o Hydrolyzed- baked products, boxed foods, margarine
o Saturated- animal products
o Monounsaturated- olive oil, canola oil, peanut oil, sunflower oil and sesame oil, avacados, nuts and seeds
o Polyunsaturated omega 6- canola, corn, olive, peanut, safflower, soybean, and sunflower oil, nuts
o Polyunsaturated omega 3- canola, flax, and soybean oil, fatty fish,
• contracts uterus to prepregnancy size more quickly.
• delays ovulation (However, this is not a guarantee infertility. Other birth control should be used to prevent conception).
• delays menstruation, thus iron is conserved.
• may protect against breast and ovarian cancer.
• cheaper than purchasing formula.
• environmental savings in the manufacturing, packaging, and shipping of formula.
• Nutrient composition
• Breast milk forms softer curd in the infants GI tract making it easier to digest.
• Breast milk contains long chain fatty acids (DHA and EPA) for brain and vision development.
• Breast milk has a better composition of minerals and they are better absorbed.
• Immune factors. Colostrum, a watery milk substance produced by the mother during the first few days after delivery, is especially rich in antibodies and white blood cells. Mature breast milk continues providing immunological benefits protecting the infant from disease causing bacteria for many months after birth. Here is a short list of some of the immune factors found in human milk and how they benefit an infant.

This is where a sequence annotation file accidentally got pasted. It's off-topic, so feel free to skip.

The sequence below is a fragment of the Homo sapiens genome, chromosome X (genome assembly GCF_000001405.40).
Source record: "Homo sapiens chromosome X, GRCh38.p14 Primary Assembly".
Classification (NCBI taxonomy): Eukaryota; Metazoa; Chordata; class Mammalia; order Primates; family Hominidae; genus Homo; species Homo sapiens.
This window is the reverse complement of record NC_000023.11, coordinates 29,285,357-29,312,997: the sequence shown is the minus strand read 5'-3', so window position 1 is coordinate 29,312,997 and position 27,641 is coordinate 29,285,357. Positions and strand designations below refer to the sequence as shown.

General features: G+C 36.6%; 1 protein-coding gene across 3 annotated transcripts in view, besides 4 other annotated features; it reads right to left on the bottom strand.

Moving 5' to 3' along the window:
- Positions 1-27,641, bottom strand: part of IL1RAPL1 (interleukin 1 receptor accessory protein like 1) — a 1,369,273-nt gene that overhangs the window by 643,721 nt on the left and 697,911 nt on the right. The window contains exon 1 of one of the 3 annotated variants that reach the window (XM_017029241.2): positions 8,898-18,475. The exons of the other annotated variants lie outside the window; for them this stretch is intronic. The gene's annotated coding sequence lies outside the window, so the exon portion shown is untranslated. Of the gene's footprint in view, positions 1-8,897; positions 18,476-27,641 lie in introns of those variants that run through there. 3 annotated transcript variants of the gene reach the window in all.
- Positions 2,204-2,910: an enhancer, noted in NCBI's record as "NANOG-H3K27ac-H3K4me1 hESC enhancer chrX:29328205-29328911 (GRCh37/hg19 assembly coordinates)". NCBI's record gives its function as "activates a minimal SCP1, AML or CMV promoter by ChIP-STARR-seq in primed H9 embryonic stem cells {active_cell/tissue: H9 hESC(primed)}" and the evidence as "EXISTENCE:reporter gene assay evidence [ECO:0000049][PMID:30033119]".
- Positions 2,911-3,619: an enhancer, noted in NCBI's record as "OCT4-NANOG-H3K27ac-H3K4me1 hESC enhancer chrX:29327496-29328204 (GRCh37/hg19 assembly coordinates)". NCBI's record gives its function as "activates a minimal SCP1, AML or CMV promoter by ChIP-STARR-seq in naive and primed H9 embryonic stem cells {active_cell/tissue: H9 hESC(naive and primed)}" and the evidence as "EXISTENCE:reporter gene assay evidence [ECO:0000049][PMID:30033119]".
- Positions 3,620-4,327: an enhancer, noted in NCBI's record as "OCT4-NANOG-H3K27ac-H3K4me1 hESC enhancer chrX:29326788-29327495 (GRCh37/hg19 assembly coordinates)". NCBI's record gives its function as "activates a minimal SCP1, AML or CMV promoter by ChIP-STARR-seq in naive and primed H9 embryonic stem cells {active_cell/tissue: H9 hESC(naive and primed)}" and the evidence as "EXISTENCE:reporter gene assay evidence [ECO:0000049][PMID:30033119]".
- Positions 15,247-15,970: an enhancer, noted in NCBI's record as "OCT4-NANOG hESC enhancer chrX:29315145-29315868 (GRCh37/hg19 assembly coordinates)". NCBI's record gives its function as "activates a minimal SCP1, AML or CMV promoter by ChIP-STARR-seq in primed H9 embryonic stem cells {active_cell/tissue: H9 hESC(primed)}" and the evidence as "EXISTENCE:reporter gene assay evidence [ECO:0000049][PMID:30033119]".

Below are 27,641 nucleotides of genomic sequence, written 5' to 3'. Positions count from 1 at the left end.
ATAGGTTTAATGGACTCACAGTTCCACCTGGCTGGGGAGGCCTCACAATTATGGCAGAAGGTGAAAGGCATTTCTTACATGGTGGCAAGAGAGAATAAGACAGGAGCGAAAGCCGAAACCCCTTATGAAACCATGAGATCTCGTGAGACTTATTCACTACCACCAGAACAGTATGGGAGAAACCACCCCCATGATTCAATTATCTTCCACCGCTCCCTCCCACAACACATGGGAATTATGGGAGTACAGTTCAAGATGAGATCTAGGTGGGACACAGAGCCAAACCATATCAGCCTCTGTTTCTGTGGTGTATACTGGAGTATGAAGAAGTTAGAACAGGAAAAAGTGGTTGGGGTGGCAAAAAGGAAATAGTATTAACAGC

• Bifidus factors - favor the growth of "friendly" bacteria in the GI tract
• Lactoferrin - binds iron in breast milk, preventing growth of iron-dependent harmful bacteria in the GI tract and increasing bioavailability of iron for absorption
• Growth factors - stimulates development of a healthy GI tract
• Lipase enzymes - helps protect against additional infections
• Breast milk is sterile.
• For infants that are prone to allergies, there is reduced risk.
• Infants are exposed to different flavors through breast milk and thus may try a greater variety of foods as toddlers.
• Breast-fed infants grow at a slightly, but significantly, slower rate than formula fed infants; there is limited evidence that breast fed infants are at lower risk for adult obesity.
• There is evidence breast fed infants have reduced risk for some chronic diseases as adults, such as heart disease.